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Pitt's oldest known living football letterman turns 100

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PITT ATHLETICS
Former Pitt football player Bill Glassford (10) looks upfield to throw a block. Glassford, 100, is Pitt's oldest living known letterman.

Bill Glassford file

Age: 100

College: Pitt, 1934-36

Coaching career: Manhattan (1937-39); Carnegie Tech (1940-41); Yale (1942); New Hampshire, head coach (1946-48); Nebraska, head coach (1949-55).

Did you know? Glassford recruited Turtle Creek's John Bordogna to play quarterback at Nebraska from 1951-53.

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Friday, March 7, 2014, 8:45 p.m.
 

Former Pitt football player Bill Glassford plans to treat Saturday — his birthday — like any other day.

He will wake up and launch into his daily exercise routine, first pressing his feet against a wall for 10 to 15 minutes. “To circulate the blood in my legs,” he said.

Then he'll walk around his building in the Scottsdale, Ariz., sunshine. Finally, he'll return for about an hour of floor exercise before breakfast.

“At my age and where I'm at, I have to do something,” Glassford said. “I want to live a little bit.”

Glassford has lived a lot. He will celebrate his 100th birthday Saturday and then Tuesday will travel with his son, Gary, to Las Vegas, where they will meet five members of the Nebraska football team Bill coached from 1949-55. He started this birthday ritual with nine former players.

Glassford's connection to football stretches into the 1930s, making him the oldest known living Pitt football letterman.

“That's what they tell me,” he said.

Born in Lancaster, Ohio, in 1914, Glassford played on the offensive and defensive lines for former Pitt coach Jock Sutherland from 1934-36, earning All-American honors his senior season and helping the Panthers compile a record of 23-3-2, including a 21-0 victory against Washington in the 1937 Rose Bowl. Three ratings services declared Pitt national champion in 1934 and '36.

Glassford, captain of the '36 team, said Sutherland demanded perfection and conducted tough practices with plenty of running.

“You ran the ball a certain way. You tackled a certain way,” he said. “There were certain ways you did things, over and over and over.”

Despite his age, Glassford said he is “completely healthy.”“All my vitals are perfect,” he said. He admits, however, to being “legally blind.”

“I can see your face, but I couldn't make out the details of it,” he said.

He also gets irked when callers speak too fast over the telephone, and he said he watches football games with a device that amplifies sound.

He also keeps up with the current Pitt team.

“I understand the coach is a nice guy,” he said of Paul Chryst.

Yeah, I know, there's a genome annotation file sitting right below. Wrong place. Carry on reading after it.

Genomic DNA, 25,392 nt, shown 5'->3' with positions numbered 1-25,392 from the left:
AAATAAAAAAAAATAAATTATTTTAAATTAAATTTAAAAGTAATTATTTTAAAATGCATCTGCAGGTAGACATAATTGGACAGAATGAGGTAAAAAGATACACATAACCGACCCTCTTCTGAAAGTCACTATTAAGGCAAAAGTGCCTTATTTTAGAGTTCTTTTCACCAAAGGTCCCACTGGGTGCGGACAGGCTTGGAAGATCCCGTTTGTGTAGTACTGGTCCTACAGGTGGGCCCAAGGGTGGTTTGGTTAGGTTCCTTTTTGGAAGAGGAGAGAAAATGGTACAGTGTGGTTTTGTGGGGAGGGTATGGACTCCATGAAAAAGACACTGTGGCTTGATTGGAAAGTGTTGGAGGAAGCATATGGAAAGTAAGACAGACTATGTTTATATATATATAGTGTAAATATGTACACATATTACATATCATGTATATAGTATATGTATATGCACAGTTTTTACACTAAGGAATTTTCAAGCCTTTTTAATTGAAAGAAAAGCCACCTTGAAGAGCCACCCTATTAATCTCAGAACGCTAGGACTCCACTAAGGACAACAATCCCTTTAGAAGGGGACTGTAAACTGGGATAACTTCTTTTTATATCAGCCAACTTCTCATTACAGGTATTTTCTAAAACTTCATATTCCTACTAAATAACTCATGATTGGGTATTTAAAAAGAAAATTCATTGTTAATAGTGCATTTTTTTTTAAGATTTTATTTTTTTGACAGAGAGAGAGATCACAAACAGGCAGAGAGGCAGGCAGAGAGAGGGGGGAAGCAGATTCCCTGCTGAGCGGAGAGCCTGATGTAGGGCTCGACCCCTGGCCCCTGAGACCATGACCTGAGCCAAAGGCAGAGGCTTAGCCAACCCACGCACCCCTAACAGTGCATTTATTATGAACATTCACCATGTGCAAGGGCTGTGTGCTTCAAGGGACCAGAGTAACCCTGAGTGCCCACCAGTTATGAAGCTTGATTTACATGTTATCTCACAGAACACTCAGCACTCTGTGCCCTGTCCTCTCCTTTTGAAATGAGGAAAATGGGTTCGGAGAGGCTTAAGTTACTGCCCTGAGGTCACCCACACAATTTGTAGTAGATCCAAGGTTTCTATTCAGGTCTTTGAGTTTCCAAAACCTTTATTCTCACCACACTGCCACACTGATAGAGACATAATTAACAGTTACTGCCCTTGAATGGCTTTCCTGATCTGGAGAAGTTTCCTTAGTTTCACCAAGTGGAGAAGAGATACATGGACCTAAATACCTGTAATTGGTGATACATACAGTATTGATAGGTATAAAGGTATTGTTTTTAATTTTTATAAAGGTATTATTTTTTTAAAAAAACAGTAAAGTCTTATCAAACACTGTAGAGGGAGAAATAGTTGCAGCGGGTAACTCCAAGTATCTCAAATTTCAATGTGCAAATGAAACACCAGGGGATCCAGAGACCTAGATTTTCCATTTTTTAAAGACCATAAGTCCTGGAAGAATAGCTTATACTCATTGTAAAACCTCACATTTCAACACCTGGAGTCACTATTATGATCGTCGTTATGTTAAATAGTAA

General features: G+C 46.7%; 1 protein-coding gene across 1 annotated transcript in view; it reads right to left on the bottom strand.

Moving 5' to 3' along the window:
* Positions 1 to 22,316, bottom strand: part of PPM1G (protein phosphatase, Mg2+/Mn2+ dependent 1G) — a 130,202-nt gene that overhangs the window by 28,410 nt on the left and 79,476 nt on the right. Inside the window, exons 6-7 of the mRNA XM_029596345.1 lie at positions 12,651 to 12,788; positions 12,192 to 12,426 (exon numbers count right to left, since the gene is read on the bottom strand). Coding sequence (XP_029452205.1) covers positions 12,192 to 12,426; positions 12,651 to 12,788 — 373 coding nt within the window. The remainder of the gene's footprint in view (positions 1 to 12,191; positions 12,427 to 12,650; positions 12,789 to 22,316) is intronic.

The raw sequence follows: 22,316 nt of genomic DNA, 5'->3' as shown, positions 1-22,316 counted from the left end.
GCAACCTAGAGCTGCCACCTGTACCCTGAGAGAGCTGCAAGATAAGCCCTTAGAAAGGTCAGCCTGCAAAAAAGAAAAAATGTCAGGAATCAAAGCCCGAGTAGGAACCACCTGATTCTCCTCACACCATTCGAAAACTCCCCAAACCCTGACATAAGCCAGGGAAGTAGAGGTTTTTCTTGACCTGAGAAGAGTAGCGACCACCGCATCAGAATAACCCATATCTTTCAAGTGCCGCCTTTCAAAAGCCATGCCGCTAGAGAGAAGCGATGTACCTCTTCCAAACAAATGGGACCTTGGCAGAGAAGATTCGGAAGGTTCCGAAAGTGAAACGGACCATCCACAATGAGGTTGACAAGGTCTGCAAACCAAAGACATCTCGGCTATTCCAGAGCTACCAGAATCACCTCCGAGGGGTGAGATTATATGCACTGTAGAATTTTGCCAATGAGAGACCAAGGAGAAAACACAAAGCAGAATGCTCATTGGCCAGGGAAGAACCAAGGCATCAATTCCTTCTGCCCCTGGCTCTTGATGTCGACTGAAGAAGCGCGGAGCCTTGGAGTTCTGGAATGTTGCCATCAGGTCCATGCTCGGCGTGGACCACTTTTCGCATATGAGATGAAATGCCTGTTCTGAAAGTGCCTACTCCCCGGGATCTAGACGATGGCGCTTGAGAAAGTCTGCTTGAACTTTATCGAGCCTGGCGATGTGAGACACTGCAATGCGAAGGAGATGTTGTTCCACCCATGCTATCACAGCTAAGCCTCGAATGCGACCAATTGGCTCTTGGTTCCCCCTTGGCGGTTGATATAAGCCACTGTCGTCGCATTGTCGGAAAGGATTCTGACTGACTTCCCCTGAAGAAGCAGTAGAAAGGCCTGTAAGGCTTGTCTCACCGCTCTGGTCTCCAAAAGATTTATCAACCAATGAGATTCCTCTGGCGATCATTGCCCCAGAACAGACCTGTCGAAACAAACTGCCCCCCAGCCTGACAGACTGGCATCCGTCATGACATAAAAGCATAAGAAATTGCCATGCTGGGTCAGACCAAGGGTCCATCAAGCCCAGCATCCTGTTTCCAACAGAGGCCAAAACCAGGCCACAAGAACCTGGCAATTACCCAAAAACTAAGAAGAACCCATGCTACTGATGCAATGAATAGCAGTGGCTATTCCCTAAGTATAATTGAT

He said he almost was a Chryst predecessor. He said he was offered the Pitt job twice by former athletic director Tom Hamilton. But in those days, coaches honored contracts.

“I wanted to take the job, but I had signed a contract (with Nebraska),” he said. “It was difficult talking to my wife (Castle Shannon's Alma “Dee” Waterman, who died in 1982) because she was from Pittsburgh.

“I was very sad about (turning down the job), but you have to move on.”

Pitt officials recently sent Glassford a letterman's jacket.

“He is quite proud of it,” his son said. “He shows it off to everyone at the adult center where he lives.”

Some say Glassford also is the oldest living professional football player. He played one season (1937) for the Cincinnati Bengals of the American Football League II, a short-lived rival of the NFL. In fact, he was the target of a bidding war between the leagues.

“A Detroit (Lions) man came to see me, and he said they wanted to sign me to a salary of $75 per game,” Glassford said. “I said, ‘I'll think about it.'

“The next day, a man from Cincinnati came and told me they were starting a franchise and they would like to sign me. He said, ‘I understand (the Lions) offered $75. If you sign with us, I'll give you $100.' Twenty-five dollars was a lot of money in those days.”

Glassford played one season in Cincinnati before a friend helped him get a telephone interview with Manhattan coach Herb Koff, who had an opening for an assistant.

“(Koff) said, ‘I'll call you,' ” Glassford said.

That wasn't good enough, so he told his wife, “I better get on that horse.”

He borrowed his brother-in-law's 1936 Ford and drove to New York City, where one morning Koff found him sitting outside his office.

“He said, ‘Who are you?' ” Glassford said. “I told him, and we talked for a while.”

Koff offered Glassford the job for $1,000: 10 monthly payments of $100.

That triggered a 19-year coaching career that included stops at Carnegie Tech, Yale, New Hampshire (where he was head coach for three years) and Nebraska.

Glassford, who was inducted into the University of Nebraska Football Hall of Fame in 2002, had a 31-35-3 record with the Cornhuskers, but he stabilized a program that had gone through six coaches in the previous nine seasons. From 1941-61, Nebraska had three winning teams. Glassford coached all three.

He left coaching in 1955, took his Pitt business administration degree and moved to Phoenix to enter the insurance business.

“I think I burned myself out,” he said of coaching. “I had enough.”

Jerry DiPaola is a staff writer for Trib Total Media. Reach him at jdipaola@tribweb.com or via Twitter @JDiPaola_Trib.

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